nicholas reed said...

I was under the impression while reading the issue that the bulk of this issue takes place in the "past", as it were, like it was Clark's first visit home after moving to the big city. The reveal of the Unknown Superman is that it is actually the one we've been following through the rest of the series thus far, and that this was him going into his own past in order to spend a few more moments with his "father" while confronting his own mortality at the time he first experienced it as a youth.

I'm unsure whether Pa Kent was aware of who exactly the Unknown Superman was (it seems somewhat ambiguous as to how much he knows/has been told), but I do like the hints of the identity of the Golden Superman. And that cover... beautiful.

Patrick said...

That makes things make a lot more sense. So, do you think that current Superman went back in time after going to Luthor's in issue five, or did he travel back in time at some unknown point in the future? I'll have to read on to see if this is addressed more.

nicholas reed said...

I assumed it was after the Luthor confrontation. Like, he knew of his "impending doom", but the conversation with Luthor confirmed it in his mind. I could be completely wrong here, of course.

Issue 8 (and onward) cannot come fast enough for me.

Patrick said...

I just bought issue 7, haven't read it yet, but yeah, that wait's going to be touch. What has it typically been, about three months between issues? That's almost Seven Soldiers #1 bad.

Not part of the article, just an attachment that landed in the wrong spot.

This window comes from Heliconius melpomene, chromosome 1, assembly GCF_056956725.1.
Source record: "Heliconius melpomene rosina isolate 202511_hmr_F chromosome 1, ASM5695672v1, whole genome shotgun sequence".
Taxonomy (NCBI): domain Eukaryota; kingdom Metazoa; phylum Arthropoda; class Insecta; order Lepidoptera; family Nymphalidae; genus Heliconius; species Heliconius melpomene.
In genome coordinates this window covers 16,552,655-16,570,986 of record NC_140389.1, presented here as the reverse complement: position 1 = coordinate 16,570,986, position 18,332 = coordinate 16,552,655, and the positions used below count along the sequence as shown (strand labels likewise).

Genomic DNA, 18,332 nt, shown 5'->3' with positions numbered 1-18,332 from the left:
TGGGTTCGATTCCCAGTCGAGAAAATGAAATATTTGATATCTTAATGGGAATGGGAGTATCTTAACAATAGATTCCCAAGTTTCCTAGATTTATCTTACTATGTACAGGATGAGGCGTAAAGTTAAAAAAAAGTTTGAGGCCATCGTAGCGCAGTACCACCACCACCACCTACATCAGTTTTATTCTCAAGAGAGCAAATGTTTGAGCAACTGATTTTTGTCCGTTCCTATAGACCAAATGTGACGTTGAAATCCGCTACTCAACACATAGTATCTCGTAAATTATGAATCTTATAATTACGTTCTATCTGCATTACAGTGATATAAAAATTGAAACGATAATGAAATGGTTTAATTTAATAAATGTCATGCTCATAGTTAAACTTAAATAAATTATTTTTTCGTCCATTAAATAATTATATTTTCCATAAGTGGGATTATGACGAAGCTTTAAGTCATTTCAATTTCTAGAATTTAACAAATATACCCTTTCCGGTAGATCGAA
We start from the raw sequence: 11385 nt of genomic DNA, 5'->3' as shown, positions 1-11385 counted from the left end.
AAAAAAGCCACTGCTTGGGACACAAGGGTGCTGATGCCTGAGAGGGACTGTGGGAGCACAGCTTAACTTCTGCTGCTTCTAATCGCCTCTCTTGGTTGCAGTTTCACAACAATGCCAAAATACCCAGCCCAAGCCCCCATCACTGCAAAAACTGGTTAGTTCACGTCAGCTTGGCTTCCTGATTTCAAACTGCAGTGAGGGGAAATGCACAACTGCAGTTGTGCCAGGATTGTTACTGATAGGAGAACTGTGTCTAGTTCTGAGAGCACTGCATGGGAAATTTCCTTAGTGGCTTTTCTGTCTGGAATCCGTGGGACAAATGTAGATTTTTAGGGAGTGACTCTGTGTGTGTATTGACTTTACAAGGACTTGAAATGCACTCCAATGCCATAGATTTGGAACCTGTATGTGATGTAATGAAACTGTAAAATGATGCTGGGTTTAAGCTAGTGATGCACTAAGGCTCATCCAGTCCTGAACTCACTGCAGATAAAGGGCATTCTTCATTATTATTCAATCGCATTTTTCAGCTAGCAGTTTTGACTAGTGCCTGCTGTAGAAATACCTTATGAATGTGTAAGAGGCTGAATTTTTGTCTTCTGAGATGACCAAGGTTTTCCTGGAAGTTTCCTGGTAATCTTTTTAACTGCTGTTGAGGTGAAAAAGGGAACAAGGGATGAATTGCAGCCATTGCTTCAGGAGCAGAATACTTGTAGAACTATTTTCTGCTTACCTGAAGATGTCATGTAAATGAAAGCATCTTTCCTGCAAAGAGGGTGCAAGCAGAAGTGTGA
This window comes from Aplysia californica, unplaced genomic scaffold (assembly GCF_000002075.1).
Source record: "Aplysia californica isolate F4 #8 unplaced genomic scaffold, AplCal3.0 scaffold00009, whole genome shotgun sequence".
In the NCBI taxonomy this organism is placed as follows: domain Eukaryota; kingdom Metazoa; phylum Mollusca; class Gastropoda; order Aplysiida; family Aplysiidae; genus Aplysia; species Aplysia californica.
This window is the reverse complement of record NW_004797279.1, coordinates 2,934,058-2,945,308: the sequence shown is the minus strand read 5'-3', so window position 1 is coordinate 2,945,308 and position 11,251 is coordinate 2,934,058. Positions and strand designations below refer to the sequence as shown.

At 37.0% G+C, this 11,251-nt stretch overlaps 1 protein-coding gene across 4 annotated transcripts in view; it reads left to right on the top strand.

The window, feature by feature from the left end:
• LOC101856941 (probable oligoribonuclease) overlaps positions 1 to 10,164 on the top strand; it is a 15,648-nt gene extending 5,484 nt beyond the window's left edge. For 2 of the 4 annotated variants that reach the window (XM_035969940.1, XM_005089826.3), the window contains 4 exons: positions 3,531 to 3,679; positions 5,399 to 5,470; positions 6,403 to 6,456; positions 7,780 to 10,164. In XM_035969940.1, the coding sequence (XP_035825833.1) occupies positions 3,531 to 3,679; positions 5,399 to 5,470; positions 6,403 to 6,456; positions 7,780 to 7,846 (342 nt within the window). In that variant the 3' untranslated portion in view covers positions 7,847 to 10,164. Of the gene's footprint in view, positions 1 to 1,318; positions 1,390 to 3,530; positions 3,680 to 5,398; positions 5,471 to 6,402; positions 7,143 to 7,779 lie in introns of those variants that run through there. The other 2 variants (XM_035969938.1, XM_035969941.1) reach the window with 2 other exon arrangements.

Patrick said...

But, at least with Morrison and Quitely, you know it'll be worth it.

Anonymous said...

Yeah, the "present-day" All Star Superman only shows up in the issue during the reveal.

I think that if it wasn't for the legal entanglements, Morrison would've been able to use the name Superboy to refer to the brash, younger Superman (in an interview, Morrison indicated that it was the day of Pa Kent's death that turned Superboy into Superman.

David Golding said...

I don't see how this series is "Silver Age". To me, Silver Age Superman is wacky, zany, like Lucille Ball with a cape. This comic is fun and has lots of whimsical SF concepts, but it isn't wacky.

I don't think the other Superpeople diminishes Superman's specialness. In fact, the series is packed with versions of Superman, good and bad and just different, the better to examine our hero; and also with signs that Superman will live on, that his specialness can and has been transmitted, in various ways: the Superpeople in this issue are both.

Initially I thought the ending of this issue was a bit rushed, but your "Anakin Skywalker" comment really made it click for me. That panel references Superman 2 and Revenge of the Sith, making them do all the work.

Patrick said...

One of the things I love about Morrison's Superman, and all his superhero work in general, is the way it takes the zany silver age concepts and makes them relevant and emotionally engaging. That's one of his great strengths, the humanity always shines through, even in the craziest moments.

My favorite Morrison work is the end of the Kissing Mister Quimper TPB and Zatanna because both works have both a deep emotional impact that goes to an almost subconscious level and are so full of intellectual content, you could analyze them for years. The panel where Zatanna reaches out to you, the reader, is a perfect example, there's so many layers, but in the moment, all you can do is reach out and take her hand and try to save her.